❑ Put book on Amazon Kindle pre-sale (can’t pre-sale printed copies)
    ❑ Work with editor to finish book
    ❑ Work with proofreader and typesetter (or use Reedsy) to finish book
    ❑ Upload to Amazon and send yourself a proof copy

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  42. #3 Creative Control
    Are self-published books crappier? (They can be)

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  43. In traditional publishing there is a playbook.
    This may include:
    ❑ Certain page count minimums (60-80k typical)
    ❑ Will cut parts that you want to keep
    ❑ Will insist on titles and cover design
    ❑ Decisions made as part of committees
    ❑ Launch date
    At an institutional level, this may make sense for a big publishing house.
    But they are maximizing shareholder value, not your creative spirit.

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  44. Process & creative control drives most of the
    dissatisfaction: anonymous complaints I’ve heard
    “My editor is great but the staff
    they are working with is not
    very good.”
    “The process is painfully slow”
    “I have to fight them on too
    many trivial things, it is sucking
    my creative energy”
    “(Top publishing imprint) asked me to
    blurb a borderline MLM scheme”
    “I feel like I can’t tell people about my
    real experience because I need to be a
    ‘good author’”
    “I stopped promoting my book because
    the royalties are too low and I won’t
    earn out my advance.”

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  45. I had fun making tiny decisions that delighted me
    like choosing block paragraphs
    This is what
    95% of
    published books
    seem to be
    I couldn’t find a
    good reason
    other than “this
    is the way it’s
    done”
    This is what I
    chose in my
    book
    Why?
    I liked it

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  46. I did different paperback and hardcovers
    Why not?!

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  47. Hybrid Example: Jenny Blake worked with a hybrid publisher
    because she wanted to create a very high-quality hardcover
    Her first two books were
    with traditional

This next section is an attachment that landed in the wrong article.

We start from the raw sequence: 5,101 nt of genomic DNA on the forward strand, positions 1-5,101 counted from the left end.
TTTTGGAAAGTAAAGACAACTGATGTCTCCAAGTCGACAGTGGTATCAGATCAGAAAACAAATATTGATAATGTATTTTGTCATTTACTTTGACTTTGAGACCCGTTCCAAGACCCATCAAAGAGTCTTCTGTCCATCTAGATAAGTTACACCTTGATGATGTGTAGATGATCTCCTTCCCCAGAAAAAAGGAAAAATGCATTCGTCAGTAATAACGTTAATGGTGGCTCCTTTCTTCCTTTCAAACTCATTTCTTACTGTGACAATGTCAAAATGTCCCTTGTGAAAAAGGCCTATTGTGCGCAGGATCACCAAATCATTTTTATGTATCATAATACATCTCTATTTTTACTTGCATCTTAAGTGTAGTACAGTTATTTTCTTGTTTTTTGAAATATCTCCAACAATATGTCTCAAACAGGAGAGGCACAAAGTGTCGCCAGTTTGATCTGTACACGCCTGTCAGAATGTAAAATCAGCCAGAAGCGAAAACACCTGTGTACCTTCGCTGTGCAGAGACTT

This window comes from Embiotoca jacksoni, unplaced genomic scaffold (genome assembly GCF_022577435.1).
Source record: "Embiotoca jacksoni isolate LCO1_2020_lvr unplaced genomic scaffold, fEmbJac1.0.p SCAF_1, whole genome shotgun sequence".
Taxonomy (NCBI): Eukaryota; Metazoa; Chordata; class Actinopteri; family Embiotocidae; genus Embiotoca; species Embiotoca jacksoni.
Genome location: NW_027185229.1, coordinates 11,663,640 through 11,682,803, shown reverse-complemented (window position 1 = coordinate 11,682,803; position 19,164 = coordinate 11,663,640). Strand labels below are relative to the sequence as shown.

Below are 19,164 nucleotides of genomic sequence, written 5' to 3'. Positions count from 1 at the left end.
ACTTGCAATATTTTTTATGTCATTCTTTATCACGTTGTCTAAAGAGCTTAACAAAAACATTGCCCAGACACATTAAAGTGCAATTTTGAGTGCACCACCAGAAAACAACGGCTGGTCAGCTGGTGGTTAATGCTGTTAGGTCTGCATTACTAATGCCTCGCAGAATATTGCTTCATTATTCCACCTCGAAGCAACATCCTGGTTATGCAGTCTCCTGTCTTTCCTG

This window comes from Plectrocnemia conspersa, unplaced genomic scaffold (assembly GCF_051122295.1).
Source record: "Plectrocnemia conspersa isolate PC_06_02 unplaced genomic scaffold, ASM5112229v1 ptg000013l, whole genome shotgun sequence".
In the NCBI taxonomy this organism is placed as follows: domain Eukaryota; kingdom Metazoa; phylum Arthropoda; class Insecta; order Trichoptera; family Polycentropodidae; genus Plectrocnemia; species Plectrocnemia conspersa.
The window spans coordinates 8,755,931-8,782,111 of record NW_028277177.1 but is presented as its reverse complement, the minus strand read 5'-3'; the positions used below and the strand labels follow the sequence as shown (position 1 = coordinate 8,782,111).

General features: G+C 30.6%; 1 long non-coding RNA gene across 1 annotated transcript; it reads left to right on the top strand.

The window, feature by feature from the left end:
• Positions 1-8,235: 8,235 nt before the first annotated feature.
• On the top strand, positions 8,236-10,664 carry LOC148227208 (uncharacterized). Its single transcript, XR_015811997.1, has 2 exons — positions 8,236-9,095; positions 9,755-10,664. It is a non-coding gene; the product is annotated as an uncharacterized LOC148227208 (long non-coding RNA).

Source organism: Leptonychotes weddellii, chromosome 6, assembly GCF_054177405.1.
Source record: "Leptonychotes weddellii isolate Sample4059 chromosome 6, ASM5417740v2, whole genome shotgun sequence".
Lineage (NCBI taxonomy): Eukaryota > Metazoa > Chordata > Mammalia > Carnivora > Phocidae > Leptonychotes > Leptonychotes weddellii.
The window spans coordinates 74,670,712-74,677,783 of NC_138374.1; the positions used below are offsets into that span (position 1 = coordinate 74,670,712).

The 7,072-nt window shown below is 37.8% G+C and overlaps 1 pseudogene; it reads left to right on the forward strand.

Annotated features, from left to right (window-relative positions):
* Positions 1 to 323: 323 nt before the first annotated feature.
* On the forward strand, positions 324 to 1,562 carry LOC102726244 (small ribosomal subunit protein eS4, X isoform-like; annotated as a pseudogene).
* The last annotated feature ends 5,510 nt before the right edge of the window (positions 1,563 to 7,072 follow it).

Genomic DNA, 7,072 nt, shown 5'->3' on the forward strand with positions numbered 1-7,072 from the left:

publishers, but she
    worked with a hybrid
    publisher for her third
    because she wanted to
    control the creative
    process and create
    something that delighted
    her
    Cost ~$10/copy with
    Ideapress
    Source: 162: Should You Self-Publish? (Part One) — Free Time with Jenny Blake — Book & Podcast for Heart-Based
    Business (itsfreetime.com)

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  48. People do judge self-
    published books
    Embarrassingly, I'll admit I was blown away from the
    book quality. Not because you hadn't done a great job
    in your previous writings, but I guess I was thinking a
    self-published book would somehow be lesser
    - A reader to me, in an email

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  49. But self-publishing just has a wider
    variance. There are great looking self-
    published books
    Don’t do this

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  50. Taking yourself seriously is what matters
    most. Spend on design & editing
    Spend Before Launch
    Production Costs
    Editing $3,400 2 Editors
    Coaching $500 1 Coach
    99Designs Contest $275 Failed!
    99 Designs Pro $67 Success
    Publishing $250 IngramSpark
    Audiobook $1,280 Mastering of audio
    Total Spend $6,172
    Marketing Spend
    Gifted Books $5,000 ~1000-1200 books
    Ads $5,200 Mostly amazon
    Marketing Consultant $325
    Total Spend ~$10,325
    Spend After Launch

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  51. Going from text to book is easier than people think
    This is a free book